minoan civilization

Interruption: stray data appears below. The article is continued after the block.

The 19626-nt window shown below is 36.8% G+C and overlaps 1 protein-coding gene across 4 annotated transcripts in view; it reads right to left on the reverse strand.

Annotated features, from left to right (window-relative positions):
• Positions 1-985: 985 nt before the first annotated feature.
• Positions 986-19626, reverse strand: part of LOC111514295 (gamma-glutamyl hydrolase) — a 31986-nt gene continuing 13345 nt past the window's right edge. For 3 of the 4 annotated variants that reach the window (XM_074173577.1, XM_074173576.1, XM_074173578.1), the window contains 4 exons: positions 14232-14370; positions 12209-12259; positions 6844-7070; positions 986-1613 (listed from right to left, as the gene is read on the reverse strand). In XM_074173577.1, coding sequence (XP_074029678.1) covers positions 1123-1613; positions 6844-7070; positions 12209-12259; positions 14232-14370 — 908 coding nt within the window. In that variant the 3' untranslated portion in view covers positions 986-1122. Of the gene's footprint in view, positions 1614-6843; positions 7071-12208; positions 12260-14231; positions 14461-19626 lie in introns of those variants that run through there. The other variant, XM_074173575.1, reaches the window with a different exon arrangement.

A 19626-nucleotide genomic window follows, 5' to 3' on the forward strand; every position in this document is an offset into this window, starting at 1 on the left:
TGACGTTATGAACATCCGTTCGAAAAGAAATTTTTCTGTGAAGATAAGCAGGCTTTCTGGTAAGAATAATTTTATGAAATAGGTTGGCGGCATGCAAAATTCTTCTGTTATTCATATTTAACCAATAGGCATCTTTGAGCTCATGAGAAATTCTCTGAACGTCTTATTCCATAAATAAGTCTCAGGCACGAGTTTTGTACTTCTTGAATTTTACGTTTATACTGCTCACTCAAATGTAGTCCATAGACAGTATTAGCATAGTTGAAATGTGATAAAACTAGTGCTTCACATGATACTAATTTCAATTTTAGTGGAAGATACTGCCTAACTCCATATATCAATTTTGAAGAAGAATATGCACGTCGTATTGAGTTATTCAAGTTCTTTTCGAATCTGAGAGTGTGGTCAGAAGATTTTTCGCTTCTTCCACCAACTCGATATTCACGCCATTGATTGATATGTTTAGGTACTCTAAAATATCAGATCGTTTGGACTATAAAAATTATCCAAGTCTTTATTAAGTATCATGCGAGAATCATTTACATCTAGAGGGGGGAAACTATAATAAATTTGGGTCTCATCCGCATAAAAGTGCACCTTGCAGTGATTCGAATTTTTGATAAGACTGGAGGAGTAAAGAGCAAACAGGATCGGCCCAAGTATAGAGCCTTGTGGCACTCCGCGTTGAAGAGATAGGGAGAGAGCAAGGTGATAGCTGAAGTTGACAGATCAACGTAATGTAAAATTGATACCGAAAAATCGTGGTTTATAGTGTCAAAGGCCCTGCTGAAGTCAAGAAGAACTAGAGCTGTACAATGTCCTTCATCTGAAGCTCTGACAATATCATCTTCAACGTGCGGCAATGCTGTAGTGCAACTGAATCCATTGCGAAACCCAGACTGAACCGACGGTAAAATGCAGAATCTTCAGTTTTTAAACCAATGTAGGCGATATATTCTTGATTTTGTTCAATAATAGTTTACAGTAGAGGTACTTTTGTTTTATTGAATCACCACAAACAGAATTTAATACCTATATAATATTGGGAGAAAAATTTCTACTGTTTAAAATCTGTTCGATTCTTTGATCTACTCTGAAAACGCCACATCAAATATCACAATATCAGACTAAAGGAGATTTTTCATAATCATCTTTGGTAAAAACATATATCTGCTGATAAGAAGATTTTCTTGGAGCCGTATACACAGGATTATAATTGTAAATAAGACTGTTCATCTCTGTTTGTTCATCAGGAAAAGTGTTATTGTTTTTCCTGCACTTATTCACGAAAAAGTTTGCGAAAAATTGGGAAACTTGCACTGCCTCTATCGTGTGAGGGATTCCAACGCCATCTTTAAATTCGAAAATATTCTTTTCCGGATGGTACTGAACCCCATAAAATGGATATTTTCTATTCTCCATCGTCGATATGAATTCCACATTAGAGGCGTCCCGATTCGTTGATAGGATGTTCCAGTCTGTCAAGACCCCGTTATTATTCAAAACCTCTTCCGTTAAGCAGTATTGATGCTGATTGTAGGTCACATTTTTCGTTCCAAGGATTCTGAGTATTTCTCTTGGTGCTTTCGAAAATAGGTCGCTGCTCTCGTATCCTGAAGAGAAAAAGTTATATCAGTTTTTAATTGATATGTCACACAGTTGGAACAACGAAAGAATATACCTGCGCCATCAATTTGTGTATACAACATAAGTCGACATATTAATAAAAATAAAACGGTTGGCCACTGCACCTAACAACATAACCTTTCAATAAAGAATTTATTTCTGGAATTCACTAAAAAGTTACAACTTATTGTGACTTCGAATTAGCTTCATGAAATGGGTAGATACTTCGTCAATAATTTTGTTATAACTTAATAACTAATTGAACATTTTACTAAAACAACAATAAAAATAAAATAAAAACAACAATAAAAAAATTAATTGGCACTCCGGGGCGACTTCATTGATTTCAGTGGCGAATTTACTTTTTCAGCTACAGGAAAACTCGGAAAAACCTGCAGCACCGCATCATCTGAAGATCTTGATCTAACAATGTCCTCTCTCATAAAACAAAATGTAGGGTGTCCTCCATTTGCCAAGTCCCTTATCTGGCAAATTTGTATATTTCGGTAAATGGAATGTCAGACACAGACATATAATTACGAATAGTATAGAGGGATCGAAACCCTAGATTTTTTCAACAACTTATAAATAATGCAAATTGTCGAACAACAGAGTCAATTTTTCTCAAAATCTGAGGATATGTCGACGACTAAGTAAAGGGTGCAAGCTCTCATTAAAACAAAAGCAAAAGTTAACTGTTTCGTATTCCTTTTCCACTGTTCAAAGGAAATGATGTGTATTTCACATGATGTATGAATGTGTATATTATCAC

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1. MINOAN CIVILIZATI ON PREPARED BY : FITRIANI BINTI SHIFOLLAH ( 1312440 ) FASIHA BINTI BUSTAMI ( 1318146 ) 2. Period Middle bronze age ca. 2000 BCE ca. 1500 BCE. Location Island of Crete is located in the center of eastern Mediterranean at the crossroads of Africa, Asia and Europe. The name of Minoan is given by Sir Athur Evans (19th century British archeologist) based on discovered the palace (Knossos) of the legendary King Minos, who appears in several Greek myths. Origin 3. - Born 8 July 1851 in Nash Mills, Hertfordshire. - An English archaeologist - Fields Archaeology, museum management, journalism, statesmanship, philanthropy. - Known for Excavations at Knossos; developing the concept of Minoan civilization - The first to define Cretan scripts Linear A and Linear B, as well as an earlier pictographic writing. Sir Athur Evans 4. Chronology of Crete Prof. N. Platon (Greek archaeologist) has developed a chronology based on the palaces destruction and reconstruction. He divided Minoan Crete into : 1) Prepalatial ( 2600 - 1900 BC ) 2) Protopalatial ( 1900 - 1700 BC ) 3) Neopalatial (1700 - 1400 BC ) 4) Postpalatial ( 1400 1150 BC ) 5. Around 2000 BC a new political system was established with authority concentrated around a central figure a king. The first large palaces were founded and acted as centers for their respective communities, while at the same time they developed a bureaucratic administration which permeated Minoan society. Politics 6. CLOTHING - Minoan men wore loincloths and kilts. - Women wore robes that had short sleeves and layered flounced skirts. Women also had the option of wearing a strapless fitted bodice. - The patterns emphasized symmetrical geometric design. 7. It seems to be the first "leisure" society in existence, in which a large part of human activity focused on leisure activities, such as sports. In fact, the Cretans seem to have been as sports addicted as modern people; the most popular sports were boxing and bull-jumping. Women actively participated in both of these sports. BULL JUMPINGBOXING 8. Exported timber, food, cypress wood, wine, currants, olive oil, wool, cloth, herbs, and purple dye Imported precious stone, copper, ivory, tin, silver, gold and other raw materials Countries Egypt, Syria, Cyprus, the Aegean islands, the Greek mainland Economy 9. Plants Barley, wheat, vetch, chick peas, pigeon peas, cultivated peas, sesame hemp, flax, castor oil plants, grape, olive, fig trees, quinces, pears Animals Cattle, sheep, goats, pigs, bees Agriculture 10. There are numerous representations of goddesses, which leads to the conclusion that the Cretans were polytheistic. Some scholars have assumed that the Minoans worshipped a Great Goddess, the Mediterranian Magna Mater named Potnia, the lady. The double axe was probably potnias symbol and possibly the pillar and the snake was her symbol too. Ritual celebrations usually took place in sacred caves, on sanctuaries on mountain peaks, and in the palaces and villas which all had their own sanctuaries. Animal and bloodless sacrifices, along with processions were part of ritual worship of the great female nature goddess, and during these festivities worshipers used music, dance, and prayer to achieve a state of religious ecstacy that put them in touch with the supernatural. Religion 11. Snake Goddess MINOAN SACRIFICE with a slaughtered bull in the middle, two terrified animals below him and a woman offering on the right. Notice the double axe and horns of consecration next to the altar. 12. The first scripts resemble Egyptian hieroglyphs. Eteocretan language is a writing system found on the island of Crete. Later the emergence of a syllable called Linear A (not been deciphered). Linear B which was used by the Mycenaeans was the written script used at later Minoans times and was deciphered recently, in 1953. Most of the tablets found have been translated to contain inventories of goods in storage, and do shed some indirect light Language & Writing PHAISTOS DISC (Linear B) Minoan Linear A 13. The Minoans developed a visual art culture that seems to have been solely oriented around visual pleasure. The Minoans seem to have been the first ancient culture to produce art for its beauty rather than its function. During the Protopalatial Period (1900-1700 BC), the introduction of the potters wheel allowed efficient production of vessels with thin walls and subtle, symmetrical shapes. The Minoans not only decorated their palaces, they decorated them with art. To walk through a Minoan palace was to walk through room after room of splendid, wall- sized paintings. Art 14. Cont Minoan art frequently involves unimportant, trivial details of everyday life, such as a cat hunting a bird, or an octopus, or representations of sports events (rather than battles, or political events). 15. Minoan architecture consist of several structures which acted as centers for commercial, religious and administrative life. Archeologist have unearthed in Crete a Minoan landscape filled with tombs, palaces, villas, towns and the roads that connected them. The Minoan cities were connected with stone-paved roads. Streets were drained and water and sewer facilities were available to the upper class, through claypipes. Minoan buildings often had flat tiled roofs; plaster, wood, or flagstone floors, and stood two to three stories high. Typically the lower walls were constructed of stone and rubble, and the upper walls of mudbrick. Ceiling timbers held up the roofs. The materials used in construction varied; could include 16. THOLOS TOMBS For centuries the Minoans used Tholos Tombs and sacred caves, along with pithoi(storage jars) and larnakes (ash-chest) for burial of their dead. MINOAN VILLAS The Late Minoan I villa at Ayia Triada in Crete functioned as part of a larger administrative system. It was the center of an estate. Produce and other items from this estate were collected and dispersed as rations and wages to local workers and as tax payments to the palace of Phaistos. Neopalatial Crete was organized into an extensive system of 17. MINOANS PALACES The Minoans palaces provide a forum for gathering and celebrations, while at the same time they offered storage for the crops and workshop for the artists. They were built over time to occupy low hills at strategic places around the island in a manner so complex that they resembled labyrinths to outside visitors. There were expanded drainage systems, irrigation, aqueducts, and deep wells that provided fresh water to the inhabitants. The palaces were technologically advanced with expanded drainage systems, irrigation, aqueduct and deep wells that provided fresh water to the inhabitants. They were laced with impressive interior and exterior staircases, light wells, massive columns, storage magazines, and gathering outdoor places -- the precursor to ancient theaters. THE PALACE AT KNOSSOS U SHAPE PLAN WITH A CENTRAL COURTYARD RUINS 18. THE PALACE AT KNOSSOS Construction on the palace at Knossos, according to legend the palace of King Minos, was begun perhaps as early as 2000 B.C., and by 1900 BC, it was fairly close to its final form--a large single building with a central courtyard. 19. During the Second Palace period, 1700-1450 BC, the Palace of Minos covered nearly 22,000 square meters (about 5.4 acres) and contained storage rooms, living quarters, religious areas, and banquet rooms. What appears to be a jumble of rooms connected by narrow passageways probably gave rise to the myth of the Labyrinth; the structure itself was built of a complex of dressed masonry and clay- packed rubble, and then half-timbered. 20. THE CITY OF KNOSSOS Cyprus trees Aerial view of the palace at knossos Columns wider at the top Timber framing Rubble masonry 21. 1st Factor Professor marinates was the first to suggest in 1939 that the eruption of Thera, along with the associated effects, was the cause for the catastrophe. The theory argues that the earthquakes destroyed the palaces, tsunamis obliterated the fleet and peers of the Minoans, and the volcanic ash of Thera covered the whole island destroying, crops and suffocating animals. 2nd factor Invasion and occupation of Crete by the Mycenaeans. Their documented invasion took place around 1400, and in combination with the effects of the Thera eruption present a likely scenario for the final destruction of the Minoans civilization. Downfall